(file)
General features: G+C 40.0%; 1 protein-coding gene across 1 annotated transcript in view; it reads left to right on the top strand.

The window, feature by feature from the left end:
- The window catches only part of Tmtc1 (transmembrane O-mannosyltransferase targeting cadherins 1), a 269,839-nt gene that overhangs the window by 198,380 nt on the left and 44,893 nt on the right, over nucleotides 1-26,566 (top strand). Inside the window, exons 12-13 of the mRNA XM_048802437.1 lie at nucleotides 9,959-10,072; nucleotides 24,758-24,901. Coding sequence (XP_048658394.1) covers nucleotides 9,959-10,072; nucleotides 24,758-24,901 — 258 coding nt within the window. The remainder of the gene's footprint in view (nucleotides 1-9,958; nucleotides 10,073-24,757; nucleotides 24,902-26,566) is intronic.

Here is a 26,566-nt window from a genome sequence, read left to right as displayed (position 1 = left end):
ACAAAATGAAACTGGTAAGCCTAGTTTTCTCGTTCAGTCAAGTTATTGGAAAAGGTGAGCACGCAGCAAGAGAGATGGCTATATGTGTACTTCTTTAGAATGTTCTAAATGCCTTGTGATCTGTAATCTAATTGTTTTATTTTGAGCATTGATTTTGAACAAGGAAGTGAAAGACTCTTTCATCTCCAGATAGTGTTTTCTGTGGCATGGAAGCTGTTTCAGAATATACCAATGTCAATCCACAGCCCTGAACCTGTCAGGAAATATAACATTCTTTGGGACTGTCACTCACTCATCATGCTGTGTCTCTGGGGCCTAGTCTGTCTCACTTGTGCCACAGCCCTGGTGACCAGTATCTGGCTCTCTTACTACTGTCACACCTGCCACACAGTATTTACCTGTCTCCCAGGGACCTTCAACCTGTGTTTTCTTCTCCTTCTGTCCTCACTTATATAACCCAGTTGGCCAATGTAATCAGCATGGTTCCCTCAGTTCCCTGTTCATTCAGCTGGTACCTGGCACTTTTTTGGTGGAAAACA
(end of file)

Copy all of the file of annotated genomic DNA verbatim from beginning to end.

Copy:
General features: G+C 40.0%; 1 protein-coding gene across 1 annotated transcript in view; it reads left to right on the top strand.

The window, feature by feature from the left end:
- The window catches only part of Tmtc1 (transmembrane O-mannosyltransferase targeting cadherins 1), a 269,839-nt gene that overhangs the window by 198,380 nt on the left and 44,893 nt on the right, over nucleotides 1-26,566 (top strand). Inside the window, exons 12-13 of the mRNA XM_048802437.1 lie at nucleotides 9,959-10,072; nucleotides 24,758-24,901. Coding sequence (XP_048658394.1) covers nucleotides 9,959-10,072; nucleotides 24,758-24,901 — 258 coding nt within the window. The remainder of the gene's footprint in view (nucleotides 1-9,958; nucleotides 10,073-24,757; nucleotides 24,902-26,566) is intronic.

Here is a 26,566-nt window from a genome sequence, read left to right as displayed (position 1 = left end):
ACAAAATGAAACTGGTAAGCCTAGTTTTCTCGTTCAGTCAAGTTATTGGAAAAGGTGAGCACGCAGCAAGAGAGATGGCTATATGTGTACTTCTTTAGAATGTTCTAAATGCCTTGTGATCTGTAATCTAATTGTTTTATTTTGAGCATTGATTTTGAACAAGGAAGTGAAAGACTCTTTCATCTCCAGATAGTGTTTTCTGTGGCATGGAAGCTGTTTCAGAATATACCAATGTCAATCCACAGCCCTGAACCTGTCAGGAAATATAACATTCTTTGGGACTGTCACTCACTCATCATGCTGTGTCTCTGGGGCCTAGTCTGTCTCACTTGTGCCACAGCCCTGGTGACCAGTATCTGGCTCTCTTACTACTGTCACACCTGCCACACAGTATTTACCTGTCTCCCAGGGACCTTCAACCTGTGTTTTCTTCTCCTTCTGTCCTCACTTATATAACCCAGTTGGCCAATGTAATCAGCATGGTTCCCTCAGTTCCCTGTTCATTCAGCTGGTACCTGGCACTTTTTTGGTGGAAAACA